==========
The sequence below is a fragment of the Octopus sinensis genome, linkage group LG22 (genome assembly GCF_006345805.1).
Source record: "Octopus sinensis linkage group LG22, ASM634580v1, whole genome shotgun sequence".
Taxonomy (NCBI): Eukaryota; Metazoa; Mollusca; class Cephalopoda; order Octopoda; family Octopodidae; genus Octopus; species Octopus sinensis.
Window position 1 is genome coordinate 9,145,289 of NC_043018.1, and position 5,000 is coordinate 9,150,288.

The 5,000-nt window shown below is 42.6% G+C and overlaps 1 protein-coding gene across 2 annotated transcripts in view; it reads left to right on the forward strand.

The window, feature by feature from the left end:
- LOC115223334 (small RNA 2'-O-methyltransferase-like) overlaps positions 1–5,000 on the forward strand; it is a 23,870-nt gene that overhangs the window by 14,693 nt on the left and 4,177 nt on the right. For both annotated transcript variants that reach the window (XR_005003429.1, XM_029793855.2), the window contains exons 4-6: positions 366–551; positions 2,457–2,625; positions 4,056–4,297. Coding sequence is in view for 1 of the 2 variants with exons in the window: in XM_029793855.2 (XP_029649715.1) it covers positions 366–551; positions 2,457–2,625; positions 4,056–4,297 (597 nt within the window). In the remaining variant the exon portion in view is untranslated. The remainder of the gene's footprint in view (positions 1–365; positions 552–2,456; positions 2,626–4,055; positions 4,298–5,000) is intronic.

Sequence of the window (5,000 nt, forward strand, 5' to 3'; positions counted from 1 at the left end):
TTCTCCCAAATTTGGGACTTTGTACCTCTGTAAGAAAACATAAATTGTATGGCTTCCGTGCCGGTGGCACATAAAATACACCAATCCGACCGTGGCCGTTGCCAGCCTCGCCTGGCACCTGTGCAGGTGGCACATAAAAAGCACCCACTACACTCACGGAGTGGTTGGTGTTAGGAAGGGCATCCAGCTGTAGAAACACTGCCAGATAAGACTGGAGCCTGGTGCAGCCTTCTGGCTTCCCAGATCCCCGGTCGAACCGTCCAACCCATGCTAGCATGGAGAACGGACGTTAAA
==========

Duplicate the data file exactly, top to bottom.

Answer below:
The sequence below is a fragment of the Octopus sinensis genome, linkage group LG22 (genome assembly GCF_006345805.1).
Source record: "Octopus sinensis linkage group LG22, ASM634580v1, whole genome shotgun sequence".
Taxonomy (NCBI): Eukaryota; Metazoa; Mollusca; class Cephalopoda; order Octopoda; family Octopodidae; genus Octopus; species Octopus sinensis.
Window position 1 is genome coordinate 9,145,289 of NC_043018.1, and position 5,000 is coordinate 9,150,288.

The 5,000-nt window shown below is 42.6% G+C and overlaps 1 protein-coding gene across 2 annotated transcripts in view; it reads left to right on the forward strand.

The window, feature by feature from the left end:
- LOC115223334 (small RNA 2'-O-methyltransferase-like) overlaps positions 1–5,000 on the forward strand; it is a 23,870-nt gene that overhangs the window by 14,693 nt on the left and 4,177 nt on the right. For both annotated transcript variants that reach the window (XR_005003429.1, XM_029793855.2), the window contains exons 4-6: positions 366–551; positions 2,457–2,625; positions 4,056–4,297. Coding sequence is in view for 1 of the 2 variants with exons in the window: in XM_029793855.2 (XP_029649715.1) it covers positions 366–551; positions 2,457–2,625; positions 4,056–4,297 (597 nt within the window). In the remaining variant the exon portion in view is untranslated. The remainder of the gene's footprint in view (positions 1–365; positions 552–2,456; positions 2,626–4,055; positions 4,298–5,000) is intronic.

Sequence of the window (5,000 nt, forward strand, 5' to 3'; positions counted from 1 at the left end):
TTCTCCCAAATTTGGGACTTTGTACCTCTGTAAGAAAACATAAATTGTATGGCTTCCGTGCCGGTGGCACATAAAATACACCAATCCGACCGTGGCCGTTGCCAGCCTCGCCTGGCACCTGTGCAGGTGGCACATAAAAAGCACCCACTACACTCACGGAGTGGTTGGTGTTAGGAAGGGCATCCAGCTGTAGAAACACTGCCAGATAAGACTGGAGCCTGGTGCAGCCTTCTGGCTTCCCAGATCCCCGGTCGAACCGTCCAACCCATGCTAGCATGGAGAACGGACGTTAAA